When a reader asked me to do a post about Alvin and the Chipmunks, I thought she was joking. I hadn’t seen the movie, but it didn’t seem like one that I’d have any interest in. Then I got another request for it (and another, and another). Finally, I broke down and rented it to see what they were talking about. I’m glad I did!
Songwriter Dave Seville (Jason Lee) lives in a cottage that is so charming that it’s hard to believe a (straight) bachelor lives in it. But who cares? It provides some much-appreciated eye candy for the moms who are watching the movie with their kids.
One of the first shots of the film has the camera panning over Dave’s neighborhood:
This is a real apartment complex in Hollywood known as St. Andrews Bungalow Court. They were built in 1919. What’s really amazing is how the bungalows looked before they were rehabbed:
According to Hollywood Community Housing:
St. Andrews Bungalow Court is an historic renovation of a rare Hollywood bungalow courtyard that had fallen into severe disrepair, become a magnet for illegal activity and was slated for demolition.
This project now provides 16 homes to formerly homeless individuals and households living with disabilities. St. Andrews Bungalow Court is listed on the National Register of Historic Places and has received numerous renovation awards, including a 1996 Preservation Design Award from the California Preservation Foundation.
Here’s a glimpse inside one of the real bungalows after the renovation work was finished:
“The entire interior and walkway in front of the house was built on a soundstage at Sunset-Gower Studios in Hollywood,” writes Brian, who worked as the assistant to the animation director. “The director, Tim Hill, did a great job of mixing the exteriors shot at the apartment complex with the footage shot on stage.”
Inside Dave’s bungalow:
Actors Justin Long, Matthew Gray Gubler and Jesse McCartney were the voices of Alvin, Simon and Theordore. Didn’t sound anything like them, did it? Brian explains:
“The voices of the Chipmunks are recorded by speaking very slowly into a tape recorder, then speeding up the tape. The trick is to be able to have emotion in your voice while you’re talking so slowly.”
In this corner of the kitchen, next to the trashcan that the chipmunks were hiding in, you get a glimpse of the built-in booth and painted floors:
In this shot, shown from the chipmunks’ point of view, you can see the vaulted ceilings:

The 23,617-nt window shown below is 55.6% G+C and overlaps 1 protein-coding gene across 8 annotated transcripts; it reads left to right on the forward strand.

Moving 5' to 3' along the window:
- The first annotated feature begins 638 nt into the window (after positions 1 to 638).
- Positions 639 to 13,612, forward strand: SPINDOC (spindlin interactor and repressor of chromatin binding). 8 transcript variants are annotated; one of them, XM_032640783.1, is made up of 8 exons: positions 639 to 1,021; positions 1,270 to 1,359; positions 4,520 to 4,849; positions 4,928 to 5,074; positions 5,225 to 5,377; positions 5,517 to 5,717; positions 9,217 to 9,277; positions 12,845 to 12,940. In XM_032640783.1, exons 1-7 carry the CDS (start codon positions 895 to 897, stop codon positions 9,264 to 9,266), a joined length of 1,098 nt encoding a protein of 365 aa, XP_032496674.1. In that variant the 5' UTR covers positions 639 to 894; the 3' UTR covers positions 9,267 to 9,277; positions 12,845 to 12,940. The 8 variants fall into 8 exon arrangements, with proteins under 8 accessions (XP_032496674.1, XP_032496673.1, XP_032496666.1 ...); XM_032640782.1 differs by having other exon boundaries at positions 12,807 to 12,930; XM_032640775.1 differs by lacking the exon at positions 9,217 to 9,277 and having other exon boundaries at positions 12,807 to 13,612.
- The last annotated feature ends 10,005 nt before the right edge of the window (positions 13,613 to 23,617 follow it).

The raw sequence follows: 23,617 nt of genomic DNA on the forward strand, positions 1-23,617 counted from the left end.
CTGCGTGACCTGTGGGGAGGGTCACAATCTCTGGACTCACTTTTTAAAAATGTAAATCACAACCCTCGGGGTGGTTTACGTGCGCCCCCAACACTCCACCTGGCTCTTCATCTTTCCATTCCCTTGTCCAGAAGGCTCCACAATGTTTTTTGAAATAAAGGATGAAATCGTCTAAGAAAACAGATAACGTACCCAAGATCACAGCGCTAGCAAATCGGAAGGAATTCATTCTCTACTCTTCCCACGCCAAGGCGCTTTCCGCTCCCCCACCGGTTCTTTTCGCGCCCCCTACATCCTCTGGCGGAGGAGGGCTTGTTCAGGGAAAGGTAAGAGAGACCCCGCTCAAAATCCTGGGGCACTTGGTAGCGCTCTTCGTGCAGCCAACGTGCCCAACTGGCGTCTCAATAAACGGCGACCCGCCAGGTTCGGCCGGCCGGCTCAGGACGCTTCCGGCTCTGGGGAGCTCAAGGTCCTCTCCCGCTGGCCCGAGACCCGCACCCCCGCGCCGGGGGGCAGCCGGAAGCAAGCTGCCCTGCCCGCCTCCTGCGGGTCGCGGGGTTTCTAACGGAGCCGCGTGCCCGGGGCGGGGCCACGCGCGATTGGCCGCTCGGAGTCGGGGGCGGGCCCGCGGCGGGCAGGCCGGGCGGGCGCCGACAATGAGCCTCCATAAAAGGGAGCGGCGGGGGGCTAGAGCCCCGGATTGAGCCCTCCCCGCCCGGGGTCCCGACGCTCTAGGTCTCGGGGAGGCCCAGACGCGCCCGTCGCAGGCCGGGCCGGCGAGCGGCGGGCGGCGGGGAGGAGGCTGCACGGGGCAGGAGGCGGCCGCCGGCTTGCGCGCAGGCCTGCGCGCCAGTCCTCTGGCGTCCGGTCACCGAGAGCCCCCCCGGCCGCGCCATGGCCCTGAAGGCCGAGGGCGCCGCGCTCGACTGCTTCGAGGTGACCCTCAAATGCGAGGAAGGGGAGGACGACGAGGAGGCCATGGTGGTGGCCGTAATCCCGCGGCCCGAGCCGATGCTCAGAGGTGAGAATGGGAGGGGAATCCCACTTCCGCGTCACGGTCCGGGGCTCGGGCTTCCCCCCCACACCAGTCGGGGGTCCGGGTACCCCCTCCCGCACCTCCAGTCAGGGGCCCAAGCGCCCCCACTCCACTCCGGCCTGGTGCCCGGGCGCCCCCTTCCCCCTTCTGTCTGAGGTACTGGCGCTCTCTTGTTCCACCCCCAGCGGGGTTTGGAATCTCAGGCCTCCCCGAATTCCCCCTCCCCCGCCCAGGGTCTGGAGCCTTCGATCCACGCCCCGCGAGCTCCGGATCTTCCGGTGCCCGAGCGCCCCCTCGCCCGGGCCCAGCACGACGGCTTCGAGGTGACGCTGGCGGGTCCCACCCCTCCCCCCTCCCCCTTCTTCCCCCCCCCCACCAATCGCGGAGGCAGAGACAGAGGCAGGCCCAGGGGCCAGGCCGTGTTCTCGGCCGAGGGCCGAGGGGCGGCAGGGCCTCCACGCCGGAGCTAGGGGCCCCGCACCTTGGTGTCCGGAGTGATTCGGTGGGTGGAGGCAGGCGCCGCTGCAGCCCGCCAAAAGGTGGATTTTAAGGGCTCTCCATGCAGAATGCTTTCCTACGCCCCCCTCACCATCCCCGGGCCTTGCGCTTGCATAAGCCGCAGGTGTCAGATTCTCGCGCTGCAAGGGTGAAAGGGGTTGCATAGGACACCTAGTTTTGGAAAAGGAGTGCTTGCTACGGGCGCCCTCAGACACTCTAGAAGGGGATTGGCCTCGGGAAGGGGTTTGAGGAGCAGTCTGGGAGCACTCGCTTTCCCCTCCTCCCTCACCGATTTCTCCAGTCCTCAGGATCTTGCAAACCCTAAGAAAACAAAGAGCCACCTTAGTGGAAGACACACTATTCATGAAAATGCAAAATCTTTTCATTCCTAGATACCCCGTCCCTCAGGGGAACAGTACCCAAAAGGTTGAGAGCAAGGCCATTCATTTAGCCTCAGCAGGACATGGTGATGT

Those pesky chipmunks make a mess of the kitchen:
Looking from the kitchen into the dining room (love the retro fridge):
Looking from the kitchen into the living room:
When Simon, Alvin, and Theodore make their own breakfast, they set off the smoke alarm:
They wreak havoc in the living room, too:
The hallway, looking into Dave’s bedroom:
French doors leading to Dave’s study, where he writes his songs:
The Chipmunk Song (sometimes called “Christmas Don’t Be Late”) was written by Ross Bagdasarian, Sr. (a.k.a. David Seville) in 1958. It was also performed by Bagdasarian. It hit #1 on the Billboard Pop Hit Singles chart and sold more than 4.5 million copies.
See the piano in the lower right-hand corner? That’s the actual one that Bagdasarian used years ago to write the Chipmunk Song on:
According to its Wikipedia page:
With the release and popularity of the film Alvin and the Chipmunks in December 2007, “The Chipmunk Song” re-entered the Billboard Hot 100 at #70. At the same time, a remixed version of the song that appears on the Chipmunks’ 2007 album (and soundtrack to the film) Alvin and the Chipmunks: Original Motion Picture Soundtrack, peaked at #66 and was credited as “The Chipmunk Song (Christmas Don’t Be Late) (2007 Version)”.
See the address over Dave’s front door? It’s 1958–the year “The Chipmunk Song” was written.
A sequel–sorry, Squeakquel–is coming to theaters at the end of December. If it means getting another look at Dave’s house, then my daughter won’t have to twist my arm too hard to take her to see it! (Thanks to Nita and Anthony for helping me with the research for this one!)